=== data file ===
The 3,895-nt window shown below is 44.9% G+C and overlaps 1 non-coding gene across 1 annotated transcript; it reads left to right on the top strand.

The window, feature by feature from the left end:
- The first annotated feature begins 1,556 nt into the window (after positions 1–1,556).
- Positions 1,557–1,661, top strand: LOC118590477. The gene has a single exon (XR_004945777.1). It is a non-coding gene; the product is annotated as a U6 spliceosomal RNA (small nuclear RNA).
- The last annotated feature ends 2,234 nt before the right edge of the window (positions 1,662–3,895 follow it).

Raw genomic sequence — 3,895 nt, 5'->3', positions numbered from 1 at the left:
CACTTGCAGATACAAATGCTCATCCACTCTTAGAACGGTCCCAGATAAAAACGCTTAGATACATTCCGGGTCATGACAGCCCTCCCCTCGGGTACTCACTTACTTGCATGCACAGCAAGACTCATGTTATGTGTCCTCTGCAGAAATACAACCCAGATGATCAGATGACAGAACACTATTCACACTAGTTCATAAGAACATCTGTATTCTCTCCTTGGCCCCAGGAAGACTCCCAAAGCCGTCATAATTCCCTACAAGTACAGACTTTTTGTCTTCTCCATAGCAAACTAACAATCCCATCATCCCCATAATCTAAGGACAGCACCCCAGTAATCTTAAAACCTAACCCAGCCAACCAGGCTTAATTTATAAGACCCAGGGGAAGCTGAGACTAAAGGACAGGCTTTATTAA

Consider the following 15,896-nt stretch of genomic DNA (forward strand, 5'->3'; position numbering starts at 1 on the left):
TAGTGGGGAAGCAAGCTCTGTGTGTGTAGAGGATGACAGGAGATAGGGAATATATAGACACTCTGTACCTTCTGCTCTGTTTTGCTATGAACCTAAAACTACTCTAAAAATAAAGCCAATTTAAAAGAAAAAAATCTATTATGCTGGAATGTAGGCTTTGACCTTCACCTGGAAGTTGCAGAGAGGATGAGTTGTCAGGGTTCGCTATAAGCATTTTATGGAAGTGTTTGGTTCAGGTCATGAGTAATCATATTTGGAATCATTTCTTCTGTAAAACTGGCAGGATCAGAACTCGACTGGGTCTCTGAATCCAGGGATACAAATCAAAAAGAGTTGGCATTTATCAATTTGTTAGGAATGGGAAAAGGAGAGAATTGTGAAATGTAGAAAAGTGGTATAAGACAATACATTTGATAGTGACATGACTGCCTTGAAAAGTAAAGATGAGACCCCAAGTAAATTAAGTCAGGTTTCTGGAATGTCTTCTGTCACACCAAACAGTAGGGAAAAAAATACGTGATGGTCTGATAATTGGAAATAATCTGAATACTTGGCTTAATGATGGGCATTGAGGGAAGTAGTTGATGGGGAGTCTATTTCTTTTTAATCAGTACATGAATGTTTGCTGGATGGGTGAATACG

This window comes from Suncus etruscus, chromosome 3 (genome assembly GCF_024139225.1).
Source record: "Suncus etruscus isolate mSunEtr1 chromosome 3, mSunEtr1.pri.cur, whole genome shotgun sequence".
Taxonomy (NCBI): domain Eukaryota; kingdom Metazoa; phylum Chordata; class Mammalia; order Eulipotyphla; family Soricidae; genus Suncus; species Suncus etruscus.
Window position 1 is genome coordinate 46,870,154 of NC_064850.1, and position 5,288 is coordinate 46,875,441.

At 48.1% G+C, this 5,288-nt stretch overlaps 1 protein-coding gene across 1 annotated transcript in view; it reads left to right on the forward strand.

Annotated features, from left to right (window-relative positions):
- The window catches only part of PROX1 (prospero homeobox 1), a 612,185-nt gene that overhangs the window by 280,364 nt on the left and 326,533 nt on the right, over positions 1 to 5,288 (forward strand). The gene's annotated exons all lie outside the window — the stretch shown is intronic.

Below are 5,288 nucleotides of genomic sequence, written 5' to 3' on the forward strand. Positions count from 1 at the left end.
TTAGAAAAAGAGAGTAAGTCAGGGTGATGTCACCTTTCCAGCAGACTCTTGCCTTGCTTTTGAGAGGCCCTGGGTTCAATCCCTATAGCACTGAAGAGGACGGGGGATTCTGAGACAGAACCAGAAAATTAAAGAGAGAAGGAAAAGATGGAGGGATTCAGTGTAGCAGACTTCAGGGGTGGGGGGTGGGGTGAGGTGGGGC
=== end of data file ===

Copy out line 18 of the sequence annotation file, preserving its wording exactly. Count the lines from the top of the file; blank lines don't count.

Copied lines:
TTAGAAAAAGAGAGTAAGTCAGGGTGATGTCACCTTTCCAGCAGACTCTTGCCTTGCTTTTGAGAGGCCCTGGGTTCAATCCCTATAGCACTGAAGAGGACGGGGGATTCTGAGACAGAACCAGAAAATTAAAGAGAGAAGGAAAAGATGGAGGGATTCAGTGTAGCAGACTTCAGGGGTGGGGGGTGGGGTGAGGTGGGGC